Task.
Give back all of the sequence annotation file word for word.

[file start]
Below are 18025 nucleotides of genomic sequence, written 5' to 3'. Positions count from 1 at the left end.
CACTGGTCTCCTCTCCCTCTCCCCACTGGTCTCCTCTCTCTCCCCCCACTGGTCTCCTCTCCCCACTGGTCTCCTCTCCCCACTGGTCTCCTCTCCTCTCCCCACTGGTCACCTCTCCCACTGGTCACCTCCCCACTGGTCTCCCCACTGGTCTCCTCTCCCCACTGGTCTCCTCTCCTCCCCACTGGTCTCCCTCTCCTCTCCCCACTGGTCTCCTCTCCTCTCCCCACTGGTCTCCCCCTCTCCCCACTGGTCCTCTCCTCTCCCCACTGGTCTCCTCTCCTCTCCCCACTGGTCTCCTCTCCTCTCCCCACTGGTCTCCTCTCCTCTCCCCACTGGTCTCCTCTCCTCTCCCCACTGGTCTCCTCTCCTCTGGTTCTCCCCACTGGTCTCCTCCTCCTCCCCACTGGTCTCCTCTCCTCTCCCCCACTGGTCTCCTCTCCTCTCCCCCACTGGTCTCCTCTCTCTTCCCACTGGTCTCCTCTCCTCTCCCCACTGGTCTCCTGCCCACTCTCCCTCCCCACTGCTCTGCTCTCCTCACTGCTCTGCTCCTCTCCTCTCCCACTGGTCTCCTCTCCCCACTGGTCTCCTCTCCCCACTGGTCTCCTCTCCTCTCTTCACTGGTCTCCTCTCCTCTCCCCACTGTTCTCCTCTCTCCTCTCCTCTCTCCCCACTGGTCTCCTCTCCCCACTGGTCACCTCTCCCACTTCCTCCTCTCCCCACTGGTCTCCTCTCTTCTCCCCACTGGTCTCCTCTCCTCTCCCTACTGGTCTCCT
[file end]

Below are 18025 nucleotides of genomic sequence, written 5' to 3'. Positions count from 1 at the left end.
CACTGGTCTCCTCTCCCTCTCCCCACTGGTCTCCTCTCTCTCCCCCCACTGGTCTCCTCTCCCCACTGGTCTCCTCTCCCCACTGGTCTCCTCTCCTCTCCCCACTGGTCACCTCTCCCACTGGTCACCTCCCCACTGGTCTCCCCACTGGTCTCCTCTCCCCACTGGTCTCCTCTCCTCCCCACTGGTCTCCCTCTCCTCTCCCCACTGGTCTCCTCTCCTCTCCCCACTGGTCTCCCCCTCTCCCCACTGGTCCTCTCCTCTCCCCACTGGTCTCCTCTCCTCTCCCCACTGGTCTCCTCTCCTCTCCCCACTGGTCTCCTCTCCTCTCCCCACTGGTCTCCTCTCCTCTCCCCACTGGTCTCCTCTCCTCTGGTTCTCCCCACTGGTCTCCTCCTCCTCCCCACTGGTCTCCTCTCCTCTCCCCCACTGGTCTCCTCTCCTCTCCCCCACTGGTCTCCTCTCTCTTCCCACTGGTCTCCTCTCCTCTCCCCACTGGTCTCCTGCCCACTCTCCCTCCCCACTGCTCTGCTCTCCTCACTGCTCTGCTCCTCTCCTCTCCCACTGGTCTCCTCTCCCCACTGGTCTCCTCTCCCCACTGGTCTCCTCTCCTCTCTTCACTGGTCTCCTCTCCTCTCCCCACTGTTCTCCTCTCTCCTCTCCTCTCTCCCCACTGGTCTCCTCTCCCCACTGGTCACCTCTCCCACTTCCTCCTCTCCCCACTGGTCTCCTCTCTTCTCCCCACTGGTCTCCTCTCCTCTCCCTACTGGTCTCCT